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Our Own Dr. Jennifer Fletcher Was Featured in This Weekend’s Patriot News Discussing Preventative Care for Pets!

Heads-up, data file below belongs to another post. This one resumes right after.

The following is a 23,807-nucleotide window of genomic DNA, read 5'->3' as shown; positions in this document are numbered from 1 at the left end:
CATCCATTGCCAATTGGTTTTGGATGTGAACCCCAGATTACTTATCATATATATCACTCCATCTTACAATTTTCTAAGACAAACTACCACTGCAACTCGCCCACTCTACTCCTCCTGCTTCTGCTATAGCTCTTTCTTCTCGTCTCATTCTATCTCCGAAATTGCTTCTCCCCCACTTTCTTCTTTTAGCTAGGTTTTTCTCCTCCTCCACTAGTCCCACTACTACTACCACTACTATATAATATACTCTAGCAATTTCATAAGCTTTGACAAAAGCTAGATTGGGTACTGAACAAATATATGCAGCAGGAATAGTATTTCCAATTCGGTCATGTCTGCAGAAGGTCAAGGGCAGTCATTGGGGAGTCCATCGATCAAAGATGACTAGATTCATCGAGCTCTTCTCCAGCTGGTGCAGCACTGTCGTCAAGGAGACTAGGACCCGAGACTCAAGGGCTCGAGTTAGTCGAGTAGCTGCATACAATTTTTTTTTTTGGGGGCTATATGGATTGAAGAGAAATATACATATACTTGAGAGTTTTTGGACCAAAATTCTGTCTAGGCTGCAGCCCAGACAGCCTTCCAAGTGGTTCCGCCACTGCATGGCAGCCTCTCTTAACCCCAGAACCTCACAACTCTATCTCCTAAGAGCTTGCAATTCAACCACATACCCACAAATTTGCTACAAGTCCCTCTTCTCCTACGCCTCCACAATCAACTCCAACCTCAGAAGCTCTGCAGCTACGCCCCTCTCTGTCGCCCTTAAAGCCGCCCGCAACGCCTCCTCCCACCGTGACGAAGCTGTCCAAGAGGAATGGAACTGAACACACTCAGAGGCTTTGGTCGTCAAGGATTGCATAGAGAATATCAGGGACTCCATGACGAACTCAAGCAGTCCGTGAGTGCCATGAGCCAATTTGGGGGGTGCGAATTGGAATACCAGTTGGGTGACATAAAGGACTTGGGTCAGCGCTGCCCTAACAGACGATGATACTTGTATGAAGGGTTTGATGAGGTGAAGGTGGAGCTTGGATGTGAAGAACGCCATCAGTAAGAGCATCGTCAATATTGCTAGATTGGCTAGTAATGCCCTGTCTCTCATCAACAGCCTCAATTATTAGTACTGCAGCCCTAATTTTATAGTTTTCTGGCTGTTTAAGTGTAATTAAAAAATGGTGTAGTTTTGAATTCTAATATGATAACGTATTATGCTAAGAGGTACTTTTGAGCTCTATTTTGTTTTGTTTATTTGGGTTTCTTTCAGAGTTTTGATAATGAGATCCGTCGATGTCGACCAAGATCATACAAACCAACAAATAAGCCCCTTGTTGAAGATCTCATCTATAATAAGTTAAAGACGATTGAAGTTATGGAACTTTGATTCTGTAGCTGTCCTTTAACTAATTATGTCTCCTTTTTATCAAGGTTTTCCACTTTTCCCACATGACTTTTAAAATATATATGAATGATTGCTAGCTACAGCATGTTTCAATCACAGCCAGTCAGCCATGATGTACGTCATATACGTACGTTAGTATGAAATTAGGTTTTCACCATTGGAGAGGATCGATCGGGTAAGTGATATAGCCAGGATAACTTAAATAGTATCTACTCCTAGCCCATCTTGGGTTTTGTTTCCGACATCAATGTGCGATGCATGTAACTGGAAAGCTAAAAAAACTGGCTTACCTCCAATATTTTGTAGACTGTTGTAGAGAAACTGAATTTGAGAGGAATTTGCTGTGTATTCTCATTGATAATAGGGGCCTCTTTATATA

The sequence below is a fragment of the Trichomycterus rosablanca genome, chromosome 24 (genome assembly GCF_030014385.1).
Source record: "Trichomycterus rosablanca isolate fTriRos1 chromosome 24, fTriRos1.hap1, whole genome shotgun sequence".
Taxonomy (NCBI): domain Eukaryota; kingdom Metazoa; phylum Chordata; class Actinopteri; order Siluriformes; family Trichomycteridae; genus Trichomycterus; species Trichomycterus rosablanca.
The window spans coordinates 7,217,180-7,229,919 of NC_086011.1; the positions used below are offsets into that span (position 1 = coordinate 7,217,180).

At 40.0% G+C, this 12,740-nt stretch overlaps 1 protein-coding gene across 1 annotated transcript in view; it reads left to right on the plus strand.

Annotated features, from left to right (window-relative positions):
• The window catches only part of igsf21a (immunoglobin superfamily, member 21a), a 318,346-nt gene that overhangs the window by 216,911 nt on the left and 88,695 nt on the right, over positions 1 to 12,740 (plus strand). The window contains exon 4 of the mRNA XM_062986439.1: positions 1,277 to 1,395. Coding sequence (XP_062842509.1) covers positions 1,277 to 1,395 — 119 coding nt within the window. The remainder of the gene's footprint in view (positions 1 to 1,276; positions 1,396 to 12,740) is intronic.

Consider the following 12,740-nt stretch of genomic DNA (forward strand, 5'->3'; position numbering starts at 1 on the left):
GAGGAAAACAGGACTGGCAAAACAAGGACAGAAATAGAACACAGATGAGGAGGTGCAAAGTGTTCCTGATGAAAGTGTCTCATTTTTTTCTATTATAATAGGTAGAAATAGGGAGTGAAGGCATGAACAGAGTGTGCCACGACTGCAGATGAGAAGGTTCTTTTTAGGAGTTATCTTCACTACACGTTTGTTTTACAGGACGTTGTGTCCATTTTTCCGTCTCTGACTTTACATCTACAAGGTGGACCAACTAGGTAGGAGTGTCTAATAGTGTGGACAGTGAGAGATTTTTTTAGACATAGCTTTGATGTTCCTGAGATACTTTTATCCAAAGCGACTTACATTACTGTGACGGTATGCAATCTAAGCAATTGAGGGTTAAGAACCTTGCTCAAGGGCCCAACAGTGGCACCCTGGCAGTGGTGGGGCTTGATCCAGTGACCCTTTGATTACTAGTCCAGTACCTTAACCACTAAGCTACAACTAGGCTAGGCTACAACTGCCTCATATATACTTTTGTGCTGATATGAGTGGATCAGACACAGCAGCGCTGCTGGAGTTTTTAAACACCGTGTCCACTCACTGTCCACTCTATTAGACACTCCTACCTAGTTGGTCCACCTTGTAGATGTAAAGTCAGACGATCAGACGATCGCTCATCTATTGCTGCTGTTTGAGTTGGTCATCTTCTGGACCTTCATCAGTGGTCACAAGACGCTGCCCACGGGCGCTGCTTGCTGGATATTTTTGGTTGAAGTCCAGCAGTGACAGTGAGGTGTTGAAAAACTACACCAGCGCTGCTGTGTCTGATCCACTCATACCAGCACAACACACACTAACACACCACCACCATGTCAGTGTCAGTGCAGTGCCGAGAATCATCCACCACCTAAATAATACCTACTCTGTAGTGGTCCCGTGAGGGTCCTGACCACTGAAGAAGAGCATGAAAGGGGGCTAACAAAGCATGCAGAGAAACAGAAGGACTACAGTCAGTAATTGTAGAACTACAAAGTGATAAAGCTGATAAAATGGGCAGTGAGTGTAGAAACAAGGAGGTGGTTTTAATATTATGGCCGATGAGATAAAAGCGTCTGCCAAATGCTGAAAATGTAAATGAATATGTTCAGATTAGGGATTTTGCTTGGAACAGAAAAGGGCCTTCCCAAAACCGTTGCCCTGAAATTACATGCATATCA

Health risks from pets can be avoided with preventive care. Written by NOREEN LIVOTI, For The Patriot-News 6-24-12 They sleep on our beds, keep us company and their greetings never fail to make us smile: Whatever their breed, pets are part of the family. But while they considerably lighten our moods, they also can cause health risks to their owners. Zoonoses — diseases that can be transmitted between species — pose problems for pet lovers, but can be avoided with proper hygiene and preventive care. Rabies According to Dr. Renee Richards, veterinarian at Willow Mill Veterinary Hospital in Silver Spring Twp., the most serious disease pets can pass to their people is rabies. “Technically, it’s a fatal disease,” she said, with only a handful of cases of human survival documented. Without a vaccine, dogs and cats are both at risk for rabies and can be infected through the bite of a rabid animal. “The biggest argument I hear from pet owners is, ‘My cat never goes outside,’” Richards said. “That’s a much safer lifestyle, but rabid animals do very strange things.” For example, a cat she treated came in contact with a rabid raccoon that made its way into a home. Giving your pets up-to-date rabies shots is not only the best way to keep it away from them and your human loved ones, it’s also state law because of the public health risk. Plus, the only way to test an animal for rabies is by euthanizing them — so prevention is truly the best medicine. “That’s a hard thing to have to be facing because you didn’t do a rabies vaccine,” she said. Parasites For most dog owners, daily walks mean a collar, leash — and several bags for Fido’s waste. “A lot of the diseases you would catch from your pets are related to the stuff in their feces or where they go to the bathroom,” said Dr. Randal Medzoyan, pediatrician with Good Samaritan Pediatrics in Lebanon. Intestinal parasites, including roundworms, tapeworms and hookworms, are found in canine waste, but can also infect feces of cats, raccoons and other wildlife, Medzoyan said. “Eggs are in the soil and they become larvae,” said Dr. Jennifer Fletcher, veterinarian at the Animal Hospital of Dauphin County in West Hanover Twp. “People can contract them by walking on the ground and having the larvae enter their feet,” or by ingesting the soil. Places that animals use as their latrine “are areas that need to be avoided,” Medzoyan said, especially by kids, who are most at risk for getting dirt in their mouths. It’s also important to deworm all puppies and kittens for the first few weeks of their lives and to use a monthly preventive after that. These parasites are easily brought into homes on shoes, “so even though they’re indoor pets, they’re at risk for being exposed,” Richards said. Giardia and Lyme disease Many zoonotic diseases rely on secondary sources for transmission. For example, while you can’t catch it directly from each other, Lyme disease is another common parasitic problem: Ticks hitch a ride inside with your pet — and onto you. “If you’re not using the proper flea and tick control, those parasites are on the pet,” Richards said. Giardia, a commonly contracted intestinal parasite, also relies on an indirect passage, Fletcher said. “Animals shed the eggs of the parasites in their feces, so anything contaminated with those eggs and passed into the mouth in any sort of way can occur.” Giardia is often found in water sources, including clean-looking wells and streams — so drinking from that mountain lake might not be the best choice. The most important rule? “Washing hands frequently is the No. 1 way of preventing disease transmission,” as well as keeping your pet healthy, Fletcher said. “With the economy being what it is, people are looking for places to cut back,” Richards said. “One decision we’re seeing is to cut back on their monthly heartworm and flea and tick preventive. The concern for that is, that leaves those pets at risk to diseases that can be transmitted to people.” Ringworm and Toxoplasmosis Fido gets blamed for many common zoonoses, but don’t put a halo on Fluffy quite yet: Fungal infection ringworm and parasitic disease toxoplasmosis often come from cats. Typically, pregnant women are warned to steer clear of litter boxes, the breeding area for toxoplasmosis, a disease that can cause serious side effects or even death for mother and unborn child. While often in cat stool, if the spores are left to dry, it can also release into the air and inhaled. Plus, ringworm resides on cats’ nails, skin and hair: “A large percentage have no signs of having it,” Richards said. Keeping your cat clean — and washing your hands often — can keep both infections at bay. Richards says to clean the litter box every 24 hours. “I know some women who wear gloves and a mask when they’re doing their litter box,” she said. “I know some who are careful to wash their hands, not stir things up real heavily, and do it every day. And I know others who take the excuse to make their husbands do it.” Salmonellosis They may be hypoallergenic, but that doesn’t mean slithery pets like frogs, turtles and snakes can’t make you sick. “Reptiles are known for carrying salmonella,” Fletcher said. And backyard chickens can also carry salmonella. A recent report in the New England Journal of Medicine said that since 2004, more than 315 people in 43 states have gotten sick from an outbreak tied to a mail-order hatchery. The bacteria can come from the birds’ feet, feathers, beaks and eggs. “Most people can tell you that chicken meat may have salmonella on it,” Casey Barton Behravesh of the Centers for Disease Control and Prevention said in an Associated Press story. “But surprisingly, we found many people are not aware that live chicks and chickens can spread salmonella to people.” Ingesting the bacteria can make you feel worse than when you had the stomach flu. “The younger you are, the less germ it takes to make you sick,” Medzoyan said. Infants could easily consume enough salmonella to cause a major problem, even if it wouldn’t be enough to make someone older ill. Salmonella also can survive on surfaces for long periods of time: “There was a story of someone who caught it off the leather jacket of a family friend who owns a python,” Medzoyan said. “The python wasn’t even there.” Still, he added, “most people with pets actually rarely catch anything from their pets,” and it’s improbable for people to transfer diseases to their animals. While the parasites and salmonellosis could spread, “it’s fairly unlikely,” Fletcher said. Good hygiene, especially by washing hands after handling waste products and before eating, and keeping your pet healthy are paramount — and can keep you from these illnesses altogether. “Most people who have pets aren’t any sicker than anyone else,” Medzoyan said. “People who use common-sense precautions are not likely to have any issues.” http://www.pennlive.com/bodyandmind/index.ssf/2012/06/good_hygiene_preventive_care_c.html